Dark Clouds: Demanding an End to Outages of Online Services
July 20, 2009
In January, Salesforce.com's "on-demand" services for managing customer relationships--popular with Merrill Lynch, Morgan Stanley other Wall Street firms--went down for about an hour.
In the middle of May, Google went down for two hours, leaving users unable to access the search engine--but also email, documents and other Google services popular with small business users that were hidden in its widely dispersed computing "cloud."
Then, in early June, customers of Amazon's Elastic Compute Cloud (EC2) cloud computing services were offline for more than four hours after lightning struck one of the company's data centers.
The portent of such problems used to make Bob Barry wary of cloud-based computing. For the president of Barry Capital Management Inc., a small wealth management firm based in Hackettstown, New Jersey, reliability of computing services is paramount.
Barry used Goldmine customer relationship software on desktop computers for 15 years. When he originally learned about Salesforce.com, he heard--and worried--that the system had a lot of downtime.
He finally made the switch to Salesforce.com a year ago, after getting frustrated with his previous system, a desktop software package.
"Allegedly you could do all these wonderful customizations--over 15 years we did a fair amount of them--but they were 100 times more difficult than they needed to be, and didn't work near as well when they finished," he said.
He wanted to move quickly, as he fought the economic crunch--and not hire a programmer to make changes that suit his business. With Salesforce, he doesn't need to hire outside staff.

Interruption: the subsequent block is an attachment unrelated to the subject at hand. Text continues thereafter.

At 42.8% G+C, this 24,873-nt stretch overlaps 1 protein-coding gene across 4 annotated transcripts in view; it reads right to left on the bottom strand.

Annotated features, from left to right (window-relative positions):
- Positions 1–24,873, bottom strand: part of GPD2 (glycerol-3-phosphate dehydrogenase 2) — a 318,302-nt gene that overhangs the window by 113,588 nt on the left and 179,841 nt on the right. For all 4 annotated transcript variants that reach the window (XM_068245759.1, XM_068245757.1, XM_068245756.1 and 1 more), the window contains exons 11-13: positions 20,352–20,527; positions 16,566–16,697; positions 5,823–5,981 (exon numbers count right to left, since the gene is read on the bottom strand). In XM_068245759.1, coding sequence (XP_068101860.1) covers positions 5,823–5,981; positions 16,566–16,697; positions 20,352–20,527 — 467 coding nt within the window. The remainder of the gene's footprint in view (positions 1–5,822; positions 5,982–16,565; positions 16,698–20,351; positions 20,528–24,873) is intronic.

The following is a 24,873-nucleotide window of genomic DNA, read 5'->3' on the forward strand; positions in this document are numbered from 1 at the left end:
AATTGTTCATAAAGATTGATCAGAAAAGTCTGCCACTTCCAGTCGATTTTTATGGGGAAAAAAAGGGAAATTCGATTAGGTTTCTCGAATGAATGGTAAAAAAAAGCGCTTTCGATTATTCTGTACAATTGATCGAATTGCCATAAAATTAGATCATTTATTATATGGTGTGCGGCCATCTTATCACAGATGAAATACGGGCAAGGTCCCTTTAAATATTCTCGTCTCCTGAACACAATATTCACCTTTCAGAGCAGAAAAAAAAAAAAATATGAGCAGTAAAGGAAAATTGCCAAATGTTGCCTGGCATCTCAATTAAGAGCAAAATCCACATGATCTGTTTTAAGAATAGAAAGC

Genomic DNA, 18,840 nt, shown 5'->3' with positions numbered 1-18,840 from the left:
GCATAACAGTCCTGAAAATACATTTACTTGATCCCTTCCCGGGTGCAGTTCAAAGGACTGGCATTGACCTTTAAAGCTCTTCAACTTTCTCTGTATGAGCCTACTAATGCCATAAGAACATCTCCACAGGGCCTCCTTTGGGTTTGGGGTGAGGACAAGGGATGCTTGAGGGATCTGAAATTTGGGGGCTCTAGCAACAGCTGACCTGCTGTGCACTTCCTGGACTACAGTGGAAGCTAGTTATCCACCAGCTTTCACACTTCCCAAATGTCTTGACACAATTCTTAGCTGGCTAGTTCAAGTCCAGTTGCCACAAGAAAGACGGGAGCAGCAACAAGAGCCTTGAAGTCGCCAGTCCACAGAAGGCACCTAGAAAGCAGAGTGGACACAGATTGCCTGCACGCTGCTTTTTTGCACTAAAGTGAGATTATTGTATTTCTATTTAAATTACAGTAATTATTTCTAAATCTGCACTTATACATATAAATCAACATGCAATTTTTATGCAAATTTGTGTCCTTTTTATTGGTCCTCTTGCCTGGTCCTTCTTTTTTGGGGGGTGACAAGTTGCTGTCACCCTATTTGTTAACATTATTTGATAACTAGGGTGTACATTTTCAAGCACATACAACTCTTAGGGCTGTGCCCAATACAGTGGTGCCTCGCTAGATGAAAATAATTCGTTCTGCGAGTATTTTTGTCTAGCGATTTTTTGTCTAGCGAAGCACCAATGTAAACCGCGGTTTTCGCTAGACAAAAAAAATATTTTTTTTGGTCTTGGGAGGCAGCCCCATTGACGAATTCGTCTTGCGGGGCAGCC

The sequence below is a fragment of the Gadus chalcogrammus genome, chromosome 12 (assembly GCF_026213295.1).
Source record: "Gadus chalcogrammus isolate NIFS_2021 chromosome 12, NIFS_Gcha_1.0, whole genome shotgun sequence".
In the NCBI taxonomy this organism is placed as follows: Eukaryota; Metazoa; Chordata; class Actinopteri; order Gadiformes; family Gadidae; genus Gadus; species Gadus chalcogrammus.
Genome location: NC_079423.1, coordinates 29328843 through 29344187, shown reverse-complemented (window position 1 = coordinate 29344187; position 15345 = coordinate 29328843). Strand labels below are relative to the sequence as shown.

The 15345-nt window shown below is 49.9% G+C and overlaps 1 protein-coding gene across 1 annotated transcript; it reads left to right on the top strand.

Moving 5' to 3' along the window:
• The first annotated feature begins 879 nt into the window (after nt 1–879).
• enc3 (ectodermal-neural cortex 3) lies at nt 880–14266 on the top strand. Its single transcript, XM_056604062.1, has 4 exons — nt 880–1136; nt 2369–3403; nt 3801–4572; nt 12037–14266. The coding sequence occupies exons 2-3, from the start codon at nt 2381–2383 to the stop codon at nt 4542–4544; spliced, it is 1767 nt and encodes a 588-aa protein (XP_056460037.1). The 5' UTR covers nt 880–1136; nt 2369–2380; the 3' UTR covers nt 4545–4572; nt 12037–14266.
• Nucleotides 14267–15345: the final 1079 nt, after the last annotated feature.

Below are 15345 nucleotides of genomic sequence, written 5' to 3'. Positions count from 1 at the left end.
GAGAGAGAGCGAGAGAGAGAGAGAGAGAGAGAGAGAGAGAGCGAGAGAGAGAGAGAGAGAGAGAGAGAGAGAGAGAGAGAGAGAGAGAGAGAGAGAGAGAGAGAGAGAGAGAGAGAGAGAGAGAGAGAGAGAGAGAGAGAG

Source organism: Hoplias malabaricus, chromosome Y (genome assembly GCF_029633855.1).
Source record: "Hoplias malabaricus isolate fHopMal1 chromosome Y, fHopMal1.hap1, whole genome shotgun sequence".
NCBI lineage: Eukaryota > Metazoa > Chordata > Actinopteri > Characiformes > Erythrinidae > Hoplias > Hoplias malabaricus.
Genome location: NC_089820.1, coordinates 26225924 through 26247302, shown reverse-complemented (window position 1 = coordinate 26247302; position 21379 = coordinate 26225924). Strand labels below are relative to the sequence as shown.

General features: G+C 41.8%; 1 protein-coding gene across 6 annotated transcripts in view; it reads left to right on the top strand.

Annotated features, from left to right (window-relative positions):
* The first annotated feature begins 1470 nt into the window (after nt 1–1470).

"I made four customizations this morning between 9:10 and 9:30, before I went to a customer meeting," he said.
Plus, Barry says he is very happy with the reliability of the Salesforce service. He hasn't personally experienced any unscheduled downtime when he tries to tap into "the cloud."
"I'm generally on the system all day," he said, "And at night until 12 o'clock or 1 in the morning, seven days a week," he said.
Not that Salesforce.com doesn't go offline, at all. There is middle of the night scheduled downtime, for maintenance. Typically, around 2:30 a.m.
For his capital management company, which handles about $25 million in assets, that's okay. "They've managed to tuck the maintenance into a spot where it hasn't affected us at all," he said.
But for Wall Street firms looking to move mission-critical applications into the cloud, any downtime at all is bad news-whether scheduled or not.
Cloud computing providers are moving to increase reliability and reduce downtime, said Larry Scott, president of global industries for Hackensack, NJ-based IT consulting firm Ness Technologies.
"The reliability question is being addressed through a strategy--I don't think entirely quite reality yet--of dynamic, redundant, integrated clouds," he said.
In effect, a cloud is a remote collection of servers, often called a server farm; or, a network of such farms. If one farm goes down, the others can step in and take over the load, without customers noticing the switch.
Applications can be moved easily to other clouds--other networks of server farms aka data centers--with management coming in the form of data center automation tools that manage the interactions of these clouds.